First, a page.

Donner Lake archaeology dig to begin
By David Bunker
Sierra Sun, firstname.lastname@example.org
May 10, 2006
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Under a plot of land that may soon house the newest museum honoring the Donner Party’s tragic journey over the Sierra Nevada, sit pieces of history dating back almost 9,000 years.
These artifacts — whether they be musket balls, earrings, or Washoe cooking ovens — will come out of the ground this summer, as a team of archaeologists descends on Donner Memorial State Park to dig, catalogue and analyze the earth.
The archaeological investigation will be only the second dig of its magnitude at the lakeside location where dozens of the Donner Party died of starvation, said Susan Lindström, a local archaeologist who has studied the Donner Party for 30 years.
“The excavations have been few and far between,” Lindström said. “Who knows what could come up?”
The archaeology, which will be overseen by a Chico State professor and conducted by state parks archaeologists, will make way for a $6 million museum to replace the park’s aging building.
Lindström dug around the site of the Murphy’s cabin in the 1980s, where she found plenty of evidence of the hardships of the pioneers who were trapped at Donner Lake by early, heavy snows. Approximately half of the Donner Party members, who were split between camps at Alder Creek and Donner Lake, died during the winter of 1846.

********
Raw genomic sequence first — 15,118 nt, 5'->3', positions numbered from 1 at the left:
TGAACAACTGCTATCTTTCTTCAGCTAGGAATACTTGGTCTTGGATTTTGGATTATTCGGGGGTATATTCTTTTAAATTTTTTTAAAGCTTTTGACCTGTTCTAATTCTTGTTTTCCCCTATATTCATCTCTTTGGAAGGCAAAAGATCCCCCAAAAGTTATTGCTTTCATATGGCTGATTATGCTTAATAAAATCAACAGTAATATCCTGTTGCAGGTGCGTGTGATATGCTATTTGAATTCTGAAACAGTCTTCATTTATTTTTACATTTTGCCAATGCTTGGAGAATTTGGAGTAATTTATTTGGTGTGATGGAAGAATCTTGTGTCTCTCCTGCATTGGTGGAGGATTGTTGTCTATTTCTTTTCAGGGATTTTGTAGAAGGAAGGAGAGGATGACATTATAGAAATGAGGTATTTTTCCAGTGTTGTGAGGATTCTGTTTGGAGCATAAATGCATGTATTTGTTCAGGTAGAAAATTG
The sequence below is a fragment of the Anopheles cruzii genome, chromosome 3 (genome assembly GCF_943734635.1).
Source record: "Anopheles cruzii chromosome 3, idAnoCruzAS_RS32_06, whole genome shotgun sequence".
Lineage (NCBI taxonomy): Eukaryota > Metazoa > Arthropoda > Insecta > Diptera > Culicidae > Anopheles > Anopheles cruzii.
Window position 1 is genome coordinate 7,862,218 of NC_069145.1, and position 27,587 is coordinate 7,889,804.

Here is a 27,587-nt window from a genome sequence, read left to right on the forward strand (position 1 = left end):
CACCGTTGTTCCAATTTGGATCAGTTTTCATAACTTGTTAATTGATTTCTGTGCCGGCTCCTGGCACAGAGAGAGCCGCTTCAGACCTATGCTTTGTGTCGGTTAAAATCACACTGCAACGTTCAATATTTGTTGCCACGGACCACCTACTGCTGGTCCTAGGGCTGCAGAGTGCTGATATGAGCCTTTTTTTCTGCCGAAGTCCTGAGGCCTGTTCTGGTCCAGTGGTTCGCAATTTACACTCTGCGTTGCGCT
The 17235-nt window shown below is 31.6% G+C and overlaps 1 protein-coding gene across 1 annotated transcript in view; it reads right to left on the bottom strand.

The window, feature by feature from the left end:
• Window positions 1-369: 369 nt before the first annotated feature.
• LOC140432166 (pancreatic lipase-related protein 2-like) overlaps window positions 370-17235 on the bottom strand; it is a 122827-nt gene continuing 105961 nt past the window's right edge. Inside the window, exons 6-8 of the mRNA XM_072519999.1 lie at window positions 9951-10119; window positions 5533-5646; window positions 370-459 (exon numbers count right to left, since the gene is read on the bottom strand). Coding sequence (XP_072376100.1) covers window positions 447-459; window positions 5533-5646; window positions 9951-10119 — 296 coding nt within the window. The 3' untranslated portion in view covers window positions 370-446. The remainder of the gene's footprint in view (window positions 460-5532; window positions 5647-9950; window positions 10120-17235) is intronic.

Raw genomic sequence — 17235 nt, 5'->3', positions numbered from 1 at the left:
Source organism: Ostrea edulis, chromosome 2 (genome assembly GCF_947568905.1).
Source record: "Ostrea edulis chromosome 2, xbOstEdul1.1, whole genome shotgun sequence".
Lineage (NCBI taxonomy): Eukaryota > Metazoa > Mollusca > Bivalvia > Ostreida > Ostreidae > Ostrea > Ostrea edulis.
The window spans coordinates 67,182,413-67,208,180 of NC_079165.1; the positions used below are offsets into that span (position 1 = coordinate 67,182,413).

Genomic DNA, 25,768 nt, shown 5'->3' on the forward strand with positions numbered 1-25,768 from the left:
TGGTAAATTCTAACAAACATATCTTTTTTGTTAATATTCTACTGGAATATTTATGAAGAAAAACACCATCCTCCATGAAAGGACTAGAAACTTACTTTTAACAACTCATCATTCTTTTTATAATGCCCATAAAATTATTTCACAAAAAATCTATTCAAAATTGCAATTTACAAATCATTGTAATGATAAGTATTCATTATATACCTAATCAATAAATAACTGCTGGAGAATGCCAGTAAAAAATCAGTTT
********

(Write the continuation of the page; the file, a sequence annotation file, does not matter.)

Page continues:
Along with musketballs, bones, earrings and broaches, the team found a religious medallion, she said.
“That was a sobering experience,” said Lindström. “You can only imagine what the members of the party were doing as the winter days passed.”
Many of the larger artifacts may have been taken away by souvenir hunters and amateur historians soon after the Donner Party was rescued.
“There have been quite a lot of disturbances in that area,” she said.
Because of the history of the Donner Party, the park is nationally recognized as a historic area. But there are many other fragments of history that could be found this summer.
Washoe Indians dating back 9,000 years, and pioneers such as Moses Schallenberger who preceded the Donner Party, also left indications of their time spent on the east side of Donner Lake.
“The whole reason for doing this investigation is to see if they can locate some of the remnants,” said Hayden Sohm, superintendent for the Sierra district of California State Parks.
Archaeology work is expected to begin by mid-June, with seven or eight team members involved in the dig.
Artifacts found during the study may be displayed in the new museum, said Sohm.
California State Parks has released their final Environmental Impact Report for the proposed “High Sierra Crossings Museum.”
State parks is still formulating construction drawings and completing national environmental procedures, but hope to begin building the structure next spring, said Sohm.
The museum is planned for an area alongside Donner Pass Road, after state parks abandoned an unpopular proposal to locate the building near the eastern shores of Donner Lake.
Sohm plans to lay out the final museum plans before the Truckee Town Council later this summer, he said. The project should go out to bid in January 2007.
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